Early stage employees (usually among 1st 40 hires, or joined before the company is unit positive) tend to take on significant time and salary risk when joining startups.
Some of this risk is compensated for by the opportunity to grow and generate impact at rates that these employees wouldn’t have been able to achieve in more mature businesses. Some of it is through the building of strong relationships forged through fire drills, all-nighters, and solving impossible problems. And lastly, some of it is compensated by vested equity.
Much of the value from the first couple of aforementioned trade-offs are dependent on the employees’ own effort and focus. For the third, the equity, a lot is out of the their control, especially when it comes to fundraising.
When companies choose to take on funding, they do so for a variety of reasons (staying afloat, working capital, new opportunities, fundraising climate, etc.), but they rarely consult or involve employees other than executives.
Yet the impacts of raising more money can have significant impact on one of the major reasons that employee give up time, salary, and oftentimes mental well-being to work at the company.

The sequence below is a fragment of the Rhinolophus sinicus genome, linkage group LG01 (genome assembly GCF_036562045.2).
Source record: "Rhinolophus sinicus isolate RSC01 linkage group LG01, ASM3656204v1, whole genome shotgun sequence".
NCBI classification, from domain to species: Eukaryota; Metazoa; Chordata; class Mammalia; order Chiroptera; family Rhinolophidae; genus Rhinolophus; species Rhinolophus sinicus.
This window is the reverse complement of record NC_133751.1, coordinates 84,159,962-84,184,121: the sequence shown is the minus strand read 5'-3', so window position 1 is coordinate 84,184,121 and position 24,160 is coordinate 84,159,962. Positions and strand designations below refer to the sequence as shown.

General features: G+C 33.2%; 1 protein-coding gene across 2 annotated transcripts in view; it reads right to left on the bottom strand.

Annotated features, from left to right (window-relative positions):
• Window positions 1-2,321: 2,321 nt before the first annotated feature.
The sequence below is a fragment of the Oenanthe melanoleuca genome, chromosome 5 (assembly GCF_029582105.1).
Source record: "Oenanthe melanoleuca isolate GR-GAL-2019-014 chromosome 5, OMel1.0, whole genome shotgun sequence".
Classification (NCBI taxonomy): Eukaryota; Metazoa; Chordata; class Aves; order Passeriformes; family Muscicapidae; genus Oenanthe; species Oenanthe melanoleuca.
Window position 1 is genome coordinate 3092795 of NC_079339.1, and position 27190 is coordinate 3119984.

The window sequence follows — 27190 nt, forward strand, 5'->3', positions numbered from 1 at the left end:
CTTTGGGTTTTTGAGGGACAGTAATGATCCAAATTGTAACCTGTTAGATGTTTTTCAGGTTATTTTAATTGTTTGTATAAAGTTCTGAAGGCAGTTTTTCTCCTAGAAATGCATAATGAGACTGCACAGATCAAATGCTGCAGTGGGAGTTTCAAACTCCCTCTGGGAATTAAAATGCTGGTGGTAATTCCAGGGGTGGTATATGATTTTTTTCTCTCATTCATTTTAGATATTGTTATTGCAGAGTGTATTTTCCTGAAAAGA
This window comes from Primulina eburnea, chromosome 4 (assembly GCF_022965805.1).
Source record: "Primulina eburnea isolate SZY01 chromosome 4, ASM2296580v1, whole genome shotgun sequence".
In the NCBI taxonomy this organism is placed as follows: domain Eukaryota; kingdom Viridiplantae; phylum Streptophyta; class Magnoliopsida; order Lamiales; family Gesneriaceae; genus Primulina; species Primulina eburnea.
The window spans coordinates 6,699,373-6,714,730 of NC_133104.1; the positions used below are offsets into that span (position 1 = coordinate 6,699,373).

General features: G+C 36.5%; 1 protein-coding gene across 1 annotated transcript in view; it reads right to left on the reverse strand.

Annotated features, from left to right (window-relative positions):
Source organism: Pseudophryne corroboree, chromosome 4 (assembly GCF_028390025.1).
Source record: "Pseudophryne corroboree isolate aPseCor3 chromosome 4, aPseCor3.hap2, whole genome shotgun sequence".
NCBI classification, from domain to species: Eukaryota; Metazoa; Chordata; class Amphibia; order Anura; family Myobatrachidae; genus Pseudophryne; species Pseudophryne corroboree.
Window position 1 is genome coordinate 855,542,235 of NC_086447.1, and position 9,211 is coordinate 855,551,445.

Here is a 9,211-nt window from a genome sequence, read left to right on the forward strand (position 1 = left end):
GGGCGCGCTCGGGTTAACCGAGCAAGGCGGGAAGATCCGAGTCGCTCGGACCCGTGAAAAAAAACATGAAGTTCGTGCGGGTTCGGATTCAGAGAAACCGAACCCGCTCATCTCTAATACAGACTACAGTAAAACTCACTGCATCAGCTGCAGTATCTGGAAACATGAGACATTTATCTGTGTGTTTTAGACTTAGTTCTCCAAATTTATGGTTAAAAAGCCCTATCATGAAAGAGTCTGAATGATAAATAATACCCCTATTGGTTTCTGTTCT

General dilution, preference, protection, increased cash burn, etc. are all ways that an employee’s equity stake can be significantly impacted. Aside from dilution, employees tend to be very inexperienced with most of the other ways that raising money can impact their common equity value.
Is there a way to allow early employees to protect themselves by purchasing some form of insurance on the value of their vested shares?
Could the insurance provider price the offering well enough to both mimize counterparty risk and benefit employees?
Is it possible that breakage (from unclaimed insurance or canceled policies) could effectively stand in for a counterparty?